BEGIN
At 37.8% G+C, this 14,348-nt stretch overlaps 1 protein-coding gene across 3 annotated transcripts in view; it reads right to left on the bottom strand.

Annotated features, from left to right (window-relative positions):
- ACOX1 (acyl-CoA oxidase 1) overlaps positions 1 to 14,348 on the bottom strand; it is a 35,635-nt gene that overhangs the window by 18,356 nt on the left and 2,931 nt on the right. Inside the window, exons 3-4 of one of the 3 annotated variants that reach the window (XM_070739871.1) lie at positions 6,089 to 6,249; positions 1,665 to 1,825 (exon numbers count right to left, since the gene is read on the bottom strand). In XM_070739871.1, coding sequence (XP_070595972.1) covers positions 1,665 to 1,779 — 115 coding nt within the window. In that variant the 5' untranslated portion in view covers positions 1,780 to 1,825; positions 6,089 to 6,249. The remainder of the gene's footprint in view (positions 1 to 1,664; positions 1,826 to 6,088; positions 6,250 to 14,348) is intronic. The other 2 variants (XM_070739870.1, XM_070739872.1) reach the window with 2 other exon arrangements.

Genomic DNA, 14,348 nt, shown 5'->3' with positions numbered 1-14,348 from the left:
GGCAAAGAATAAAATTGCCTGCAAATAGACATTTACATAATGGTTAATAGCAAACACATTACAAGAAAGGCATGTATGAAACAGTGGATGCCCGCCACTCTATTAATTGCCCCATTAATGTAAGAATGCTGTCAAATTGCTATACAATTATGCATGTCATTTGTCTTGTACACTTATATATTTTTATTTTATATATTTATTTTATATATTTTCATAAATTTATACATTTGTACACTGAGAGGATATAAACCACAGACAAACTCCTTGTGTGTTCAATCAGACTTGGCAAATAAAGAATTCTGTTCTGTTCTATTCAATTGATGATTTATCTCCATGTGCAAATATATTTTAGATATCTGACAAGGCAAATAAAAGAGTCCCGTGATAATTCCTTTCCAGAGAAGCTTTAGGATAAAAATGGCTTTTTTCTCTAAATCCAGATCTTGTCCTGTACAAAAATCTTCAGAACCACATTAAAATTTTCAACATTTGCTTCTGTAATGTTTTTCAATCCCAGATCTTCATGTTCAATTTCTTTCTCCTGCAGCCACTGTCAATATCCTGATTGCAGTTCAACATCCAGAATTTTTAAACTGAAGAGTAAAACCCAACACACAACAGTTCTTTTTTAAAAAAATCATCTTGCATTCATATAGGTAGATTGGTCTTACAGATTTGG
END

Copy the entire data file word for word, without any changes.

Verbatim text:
At 37.8% G+C, this 14,348-nt stretch overlaps 1 protein-coding gene across 3 annotated transcripts in view; it reads right to left on the bottom strand.

Annotated features, from left to right (window-relative positions):
- ACOX1 (acyl-CoA oxidase 1) overlaps positions 1 to 14,348 on the bottom strand; it is a 35,635-nt gene that overhangs the window by 18,356 nt on the left and 2,931 nt on the right. Inside the window, exons 3-4 of one of the 3 annotated variants that reach the window (XM_070739871.1) lie at positions 6,089 to 6,249; positions 1,665 to 1,825 (exon numbers count right to left, since the gene is read on the bottom strand). In XM_070739871.1, coding sequence (XP_070595972.1) covers positions 1,665 to 1,779 — 115 coding nt within the window. In that variant the 5' untranslated portion in view covers positions 1,780 to 1,825; positions 6,089 to 6,249. The remainder of the gene's footprint in view (positions 1 to 1,664; positions 1,826 to 6,088; positions 6,250 to 14,348) is intronic. The other 2 variants (XM_070739870.1, XM_070739872.1) reach the window with 2 other exon arrangements.

Genomic DNA, 14,348 nt, shown 5'->3' with positions numbered 1-14,348 from the left:
GGCAAAGAATAAAATTGCCTGCAAATAGACATTTACATAATGGTTAATAGCAAACACATTACAAGAAAGGCATGTATGAAACAGTGGATGCCCGCCACTCTATTAATTGCCCCATTAATGTAAGAATGCTGTCAAATTGCTATACAATTATGCATGTCATTTGTCTTGTACACTTATATATTTTTATTTTATATATTTATTTTATATATTTTCATAAATTTATACATTTGTACACTGAGAGGATATAAACCACAGACAAACTCCTTGTGTGTTCAATCAGACTTGGCAAATAAAGAATTCTGTTCTGTTCTATTCAATTGATGATTTATCTCCATGTGCAAATATATTTTAGATATCTGACAAGGCAAATAAAAGAGTCCCGTGATAATTCCTTTCCAGAGAAGCTTTAGGATAAAAATGGCTTTTTTCTCTAAATCCAGATCTTGTCCTGTACAAAAATCTTCAGAACCACATTAAAATTTTCAACATTTGCTTCTGTAATGTTTTTCAATCCCAGATCTTCATGTTCAATTTCTTTCTCCTGCAGCCACTGTCAATATCCTGATTGCAGTTCAACATCCAGAATTTTTAAACTGAAGAGTAAAACCCAACACACAACAGTTCTTTTTTAAAAAAATCATCTTGCATTCATATAGGTAGATTGGTCTTACAGATTTGG